Pietro Pellegri had barely taken his seat in the Monaco dugout last Sunday than his new club, who had just spent €25 million (Dh113m) on the 16 year old, were running out of substitutes.
Monaco, away at Lyon, lost their first-choice goalkeeper to injury with 15 minutes gone. By half time, they were down to 10 men, following the red card to Keita Balde.
By then Pellegri sensed this was probably too topsy-turvy a night for his debut, and had seen enough to confirm that his new workplace, despite the small stadium, despite the slightly surreal cityscape, all yachts and millionaires, will not lack raw excitement. Monaco, twice a goal down, a man short for most of the game, with a rookie keeper between the posts for 75 minutes, went on to edge a thriller 3-2, the winning goal scored in the 88th minute.
The reigning French champions, free-scoring upstarts who reached the Uefa Champions League semi-final last season, may have long given up the idea of retaining their domestic crown, and they may have dropped out of Europe already this season. But Monaco have not entirely lost the verve of their marvelous 2016/17. And they are evidently still persuading young footballers that there is no better place to let their talent be nurtured.
Pellegri, who made history by becoming the first 16 year old to score twice in a Serie A match, for Genoa back in September, joined Monaco with a big price-age for his age. “I don’t worry about the money involved,” he said. Nor about being the kid among adults. The bench he sat on at the weekend included two other teenagers.
It is the same bench that, this time a year ago, Kylian Mbappe, then 18, used to sit on a lot too, before he suddenly demanded a spot in Monaco’s starting XI and produced a dazzling run of goalscoring form through the knockout rounds of the Champions League. This summer, Mbappe will formalise his permanent transfer from Monaco to Paris Saint-Germain, where he has been on loan since August, a transfer worth an initial €145m.
Mbappe was part of an exodus out of Monte Carlo six months ago, a lucrative one for Monaco. The sales of Bernardo Silva and Benjamin Mendy to Manchester City - where they are sure to pick up a Premier League medal this season - brought in €108m; the transfer of Tiemoue Bakayoko – who has had a difficult season in England - to Chelsea was worth €45m. Rewind a little further through the Monaco audit, and there is Anthony Martial, a teenager when he joined Manchester United in 2015, a deal that long-term, could bring over €70m to the sellers; and the likes of Layvin Kurzawa (to PSG), Geoffrey Kondogbia (to Inter Milan) and Yannick Carrasco (Atletico Madrid), the latter three for combined fees of over €80m.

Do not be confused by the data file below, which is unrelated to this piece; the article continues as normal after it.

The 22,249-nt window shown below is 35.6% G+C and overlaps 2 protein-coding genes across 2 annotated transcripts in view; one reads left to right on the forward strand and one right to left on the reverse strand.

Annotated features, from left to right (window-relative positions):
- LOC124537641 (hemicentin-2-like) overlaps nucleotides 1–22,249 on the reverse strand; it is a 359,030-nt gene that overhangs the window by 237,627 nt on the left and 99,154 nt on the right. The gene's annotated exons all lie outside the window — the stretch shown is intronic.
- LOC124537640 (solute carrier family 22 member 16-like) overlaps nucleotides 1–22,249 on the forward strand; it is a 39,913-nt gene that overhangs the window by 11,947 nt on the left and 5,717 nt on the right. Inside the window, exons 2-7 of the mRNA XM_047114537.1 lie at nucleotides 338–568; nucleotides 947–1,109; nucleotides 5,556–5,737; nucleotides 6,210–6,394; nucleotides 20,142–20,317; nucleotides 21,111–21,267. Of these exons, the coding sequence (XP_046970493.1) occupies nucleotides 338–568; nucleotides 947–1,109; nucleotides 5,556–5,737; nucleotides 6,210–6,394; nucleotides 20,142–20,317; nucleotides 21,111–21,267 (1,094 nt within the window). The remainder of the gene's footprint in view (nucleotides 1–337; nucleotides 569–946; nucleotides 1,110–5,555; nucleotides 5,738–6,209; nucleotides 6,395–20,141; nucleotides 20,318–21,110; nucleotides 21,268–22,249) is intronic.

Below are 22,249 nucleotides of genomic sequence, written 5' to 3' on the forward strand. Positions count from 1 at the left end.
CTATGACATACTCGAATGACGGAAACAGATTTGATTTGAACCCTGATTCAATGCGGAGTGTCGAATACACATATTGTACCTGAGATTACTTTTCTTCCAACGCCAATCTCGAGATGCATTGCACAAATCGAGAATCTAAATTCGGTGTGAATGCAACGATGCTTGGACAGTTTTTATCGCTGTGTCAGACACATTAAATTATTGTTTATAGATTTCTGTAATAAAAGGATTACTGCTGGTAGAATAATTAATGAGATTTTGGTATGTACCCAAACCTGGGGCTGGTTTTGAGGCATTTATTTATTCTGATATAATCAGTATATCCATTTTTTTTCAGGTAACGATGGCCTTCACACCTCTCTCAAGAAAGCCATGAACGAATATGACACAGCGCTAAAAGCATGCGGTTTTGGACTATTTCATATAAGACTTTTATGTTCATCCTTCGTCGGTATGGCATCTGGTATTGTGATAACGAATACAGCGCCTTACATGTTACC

Over the last three years, Monaco have established themselves as the premier boutique in elite football for young talent, and, as they challenge Lyon and Marseille for the runners-up spot in Ligue 1, the club are proving capable of weathering the worst impact of the loss of key personnel.
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Sunday was a case in point. They had the previous week sold Guido Carillo, the Argentine striker, 26, to Southampton for €22m; against Lyon, his previous role as impact substitute was taken by the worldly Stevan Jovetic, who helped set up the late winning goal.
Pellegri, who turns 17 in March, hopes he will soon be making that sort of impression - and with Balde, the 22-year-old striker signed from Lazio last summer, now suspended, the Italian may get his first minutes sooner than anticipated. Balde’s dismissal, for two senseless bookings, was a small cautionary tale about the perils of immaturity, but Balde is still a footballer, skillful and pacey, who may yet add his name to the catalogue of profitable Monaco investments.
So might the creative, poised attacking midfielder Thomas Lemar, much admired by Premier League clubs, and 24-year-old Fabinho, the versatile, commanding Brazilian. And many more. “I was quickly convinced this was the club for me because it puts young players in the spotlight,” said Pellegri of his move.
For Leonardo Jardim, the Monaco manager who has proved such a fine curator of the nursery, the precocious Italian will not be rushing off anywhere else, at least for a while. “The important thing is to not to put pressure on the young man’s shoulders,” Jardim said. “Let’s see how he develops over the next year and a half.”